Oftentimes I see a video such as this one:

At 2:04 the maker is using a biscuit slot cutting machine on two different surfaces. He does not seem to take care to measure carefully and align the slots on each surface. I'm not singling this guy out at all; I see many videos from many countries, and none of the woodworkers I have seen using this technique have bothered as far as I can tell.

So do biscuit joiners not actually need to be perfectly aligned, the way dowels do? Or is there some trick that I'm not seeing?

  • I couldn't find a tag specifically about biscuit joiners. Sep 30, 2018 at 7:36
  • There's a bit more to it than this but in a nutshell biscuit joiners have a fence projecting from the front of the tool to register it to the top of the board you're cutting into, so as long as you make sure the same surface is uppermost in adjacent boards (show surface or back, doesn't matter as long as you're consistent) you'll get aligned slots.
    – Graphus
    Sep 30, 2018 at 11:01
  • @Graphus. They'll be aligned in one axis only though. One of those slots could be further along the plank than intended. Sep 30, 2018 at 11:04
  • 1
    That's what layout is for. You make pencil marks to get the sideways alignment, but there is some wiggle room side to side.
    – Graphus
    Sep 30, 2018 at 11:47

1 Answer 1


Your question starts off with a wrong premise. The alignment of the biscuit joiner in the slots made at 2:04 is quite precise. At 1:20 to 1:28 he makes 3 pencil marks across the join line of the two pieces. He sets one aside and makes slots, using the pencil marks to align the BSCM. When done, he takes the first piece and rotates it 180 degrees so that he is looking at the corresponding pencil marks on the second piece, then aligns the BSCM to those marks and cuts slots. Since the marks meet exactly at the join line, the slots are also closely aligned, and you get precision alignment at assembly my making sure that the pencil marks form straight lines before clamping.

That said, biscuit slots do not need to be precisely aligned side-to-side. The biscuit fits somewhat loosely in the slots. It's up to the builder to make sure that the pieces are properly aligned at glue-up. This is entirely different from using, for instance, dowels. There, the dowel-drilling phase requires extreme precision both vertically (to get the faces aligned) and laterally (to align the pieces horizontally). Biscuits make the process easier by dividing the issue into two steps. The bed of the BSCM makes the vertical alignment of the slot easy, while lateral precision is done at assembly. Rather than one operation which requires high precision in two axes, it uses two operations which are precise in one axis each. Given the lubricating quality of regular wood glue, it's relatively easy to make fine adjustments at glueup - the problem is making sure there is no shift as pressure is applied.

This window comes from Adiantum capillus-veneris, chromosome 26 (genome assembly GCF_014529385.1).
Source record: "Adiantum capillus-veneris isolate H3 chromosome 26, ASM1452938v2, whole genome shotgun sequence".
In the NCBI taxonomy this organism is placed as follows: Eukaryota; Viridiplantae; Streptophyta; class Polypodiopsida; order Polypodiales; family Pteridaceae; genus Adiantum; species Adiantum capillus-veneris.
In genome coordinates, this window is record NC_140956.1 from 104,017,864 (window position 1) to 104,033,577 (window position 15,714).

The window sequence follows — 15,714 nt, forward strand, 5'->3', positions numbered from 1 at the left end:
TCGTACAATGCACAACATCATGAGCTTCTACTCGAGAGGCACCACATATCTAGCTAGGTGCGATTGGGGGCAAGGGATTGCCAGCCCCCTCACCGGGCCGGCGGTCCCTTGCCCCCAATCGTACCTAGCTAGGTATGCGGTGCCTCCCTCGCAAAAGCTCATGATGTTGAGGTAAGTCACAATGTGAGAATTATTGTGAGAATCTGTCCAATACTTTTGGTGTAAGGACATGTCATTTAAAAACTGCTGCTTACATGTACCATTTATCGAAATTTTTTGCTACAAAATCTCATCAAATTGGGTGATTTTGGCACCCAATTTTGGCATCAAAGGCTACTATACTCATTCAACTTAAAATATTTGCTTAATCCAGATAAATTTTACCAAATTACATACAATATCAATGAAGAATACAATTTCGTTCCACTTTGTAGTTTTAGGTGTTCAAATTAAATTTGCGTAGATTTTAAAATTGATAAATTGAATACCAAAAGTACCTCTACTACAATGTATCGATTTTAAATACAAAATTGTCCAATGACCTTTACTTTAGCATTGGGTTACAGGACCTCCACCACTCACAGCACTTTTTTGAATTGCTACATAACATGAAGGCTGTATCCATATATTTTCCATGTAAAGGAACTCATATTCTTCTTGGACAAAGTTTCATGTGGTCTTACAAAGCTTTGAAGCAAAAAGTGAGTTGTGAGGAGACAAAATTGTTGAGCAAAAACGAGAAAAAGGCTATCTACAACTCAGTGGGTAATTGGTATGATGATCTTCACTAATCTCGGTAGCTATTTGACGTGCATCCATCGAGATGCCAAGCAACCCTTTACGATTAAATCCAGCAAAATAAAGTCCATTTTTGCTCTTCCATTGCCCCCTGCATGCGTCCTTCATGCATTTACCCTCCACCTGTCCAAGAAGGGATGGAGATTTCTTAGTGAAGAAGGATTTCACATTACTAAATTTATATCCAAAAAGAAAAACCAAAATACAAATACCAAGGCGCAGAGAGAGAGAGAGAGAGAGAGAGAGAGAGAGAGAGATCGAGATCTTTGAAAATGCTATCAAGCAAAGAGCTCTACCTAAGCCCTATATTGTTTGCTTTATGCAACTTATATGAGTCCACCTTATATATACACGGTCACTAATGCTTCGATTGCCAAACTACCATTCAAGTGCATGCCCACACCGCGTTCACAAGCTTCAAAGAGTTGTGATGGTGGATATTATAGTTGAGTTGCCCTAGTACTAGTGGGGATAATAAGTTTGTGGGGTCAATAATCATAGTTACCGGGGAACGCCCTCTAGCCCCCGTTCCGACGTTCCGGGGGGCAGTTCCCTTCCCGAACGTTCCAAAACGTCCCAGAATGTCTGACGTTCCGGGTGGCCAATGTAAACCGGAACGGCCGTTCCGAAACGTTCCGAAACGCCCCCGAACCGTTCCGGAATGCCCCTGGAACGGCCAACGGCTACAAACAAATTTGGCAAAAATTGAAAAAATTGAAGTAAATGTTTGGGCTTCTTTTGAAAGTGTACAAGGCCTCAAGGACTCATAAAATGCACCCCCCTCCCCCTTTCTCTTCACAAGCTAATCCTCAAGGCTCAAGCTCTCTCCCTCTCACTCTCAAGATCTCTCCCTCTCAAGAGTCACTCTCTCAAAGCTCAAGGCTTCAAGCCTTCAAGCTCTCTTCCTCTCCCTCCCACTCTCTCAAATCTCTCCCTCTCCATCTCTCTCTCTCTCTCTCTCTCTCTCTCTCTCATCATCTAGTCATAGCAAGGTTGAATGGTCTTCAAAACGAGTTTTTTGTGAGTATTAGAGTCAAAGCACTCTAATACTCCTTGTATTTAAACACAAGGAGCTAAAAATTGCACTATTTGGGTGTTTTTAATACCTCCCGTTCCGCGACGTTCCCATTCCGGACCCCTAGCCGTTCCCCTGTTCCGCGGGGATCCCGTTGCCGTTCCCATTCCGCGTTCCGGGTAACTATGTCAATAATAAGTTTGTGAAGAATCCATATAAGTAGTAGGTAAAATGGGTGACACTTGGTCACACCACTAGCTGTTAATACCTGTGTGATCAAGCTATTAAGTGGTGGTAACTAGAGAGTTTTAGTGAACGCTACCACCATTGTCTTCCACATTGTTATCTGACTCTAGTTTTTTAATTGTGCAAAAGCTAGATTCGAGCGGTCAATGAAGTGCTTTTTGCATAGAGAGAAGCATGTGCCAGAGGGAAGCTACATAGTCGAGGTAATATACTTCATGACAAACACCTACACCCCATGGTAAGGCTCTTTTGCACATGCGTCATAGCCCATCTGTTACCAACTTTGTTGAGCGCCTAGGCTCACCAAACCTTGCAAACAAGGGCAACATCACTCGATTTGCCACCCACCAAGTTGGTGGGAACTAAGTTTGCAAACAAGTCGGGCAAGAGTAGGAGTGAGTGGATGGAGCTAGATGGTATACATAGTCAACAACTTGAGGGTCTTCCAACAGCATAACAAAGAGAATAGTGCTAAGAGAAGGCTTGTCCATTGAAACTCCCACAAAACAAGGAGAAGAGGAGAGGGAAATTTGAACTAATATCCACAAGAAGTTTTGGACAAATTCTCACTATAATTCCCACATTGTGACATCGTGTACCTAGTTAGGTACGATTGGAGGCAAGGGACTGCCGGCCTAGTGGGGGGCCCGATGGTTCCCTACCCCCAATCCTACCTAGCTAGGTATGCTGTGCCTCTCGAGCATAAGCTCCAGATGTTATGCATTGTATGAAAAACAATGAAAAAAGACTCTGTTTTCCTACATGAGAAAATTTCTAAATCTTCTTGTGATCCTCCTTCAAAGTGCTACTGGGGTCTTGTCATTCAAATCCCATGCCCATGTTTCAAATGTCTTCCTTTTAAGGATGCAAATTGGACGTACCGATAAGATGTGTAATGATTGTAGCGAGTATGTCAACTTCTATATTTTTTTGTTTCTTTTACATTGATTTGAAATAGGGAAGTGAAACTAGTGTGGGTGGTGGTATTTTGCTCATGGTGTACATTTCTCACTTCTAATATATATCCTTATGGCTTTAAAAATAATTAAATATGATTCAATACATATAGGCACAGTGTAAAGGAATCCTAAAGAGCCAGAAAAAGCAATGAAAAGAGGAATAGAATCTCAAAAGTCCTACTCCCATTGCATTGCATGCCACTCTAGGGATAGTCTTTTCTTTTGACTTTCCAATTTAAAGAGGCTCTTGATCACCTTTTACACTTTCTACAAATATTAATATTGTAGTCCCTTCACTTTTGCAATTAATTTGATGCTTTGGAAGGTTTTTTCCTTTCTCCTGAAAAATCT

Although the biscuit fits loosely in the slot, it is made of dried wood which expands as it sucks up water from the glue. This causes it to force the two pieces into vertical alignment, aided by the lubrication I've mentioned. And, in fact, this can cause problems of its own. If you join two pieces of flat stock in order to make wider piece, the expansion of the biscuit can cause the wood to bulge at the biscuits, especially with thin stock. Of course, you can sand the areas flat - but if you do this immediately after glue-up, the excess water from the glue will eventually get dried out, and you'll get depressions at the biscuits. It's not a problem with thicker wood, but you might keep it in mind for thinner.

  • Nicely summarised.
    – Graphus
    Oct 1, 2018 at 11:39

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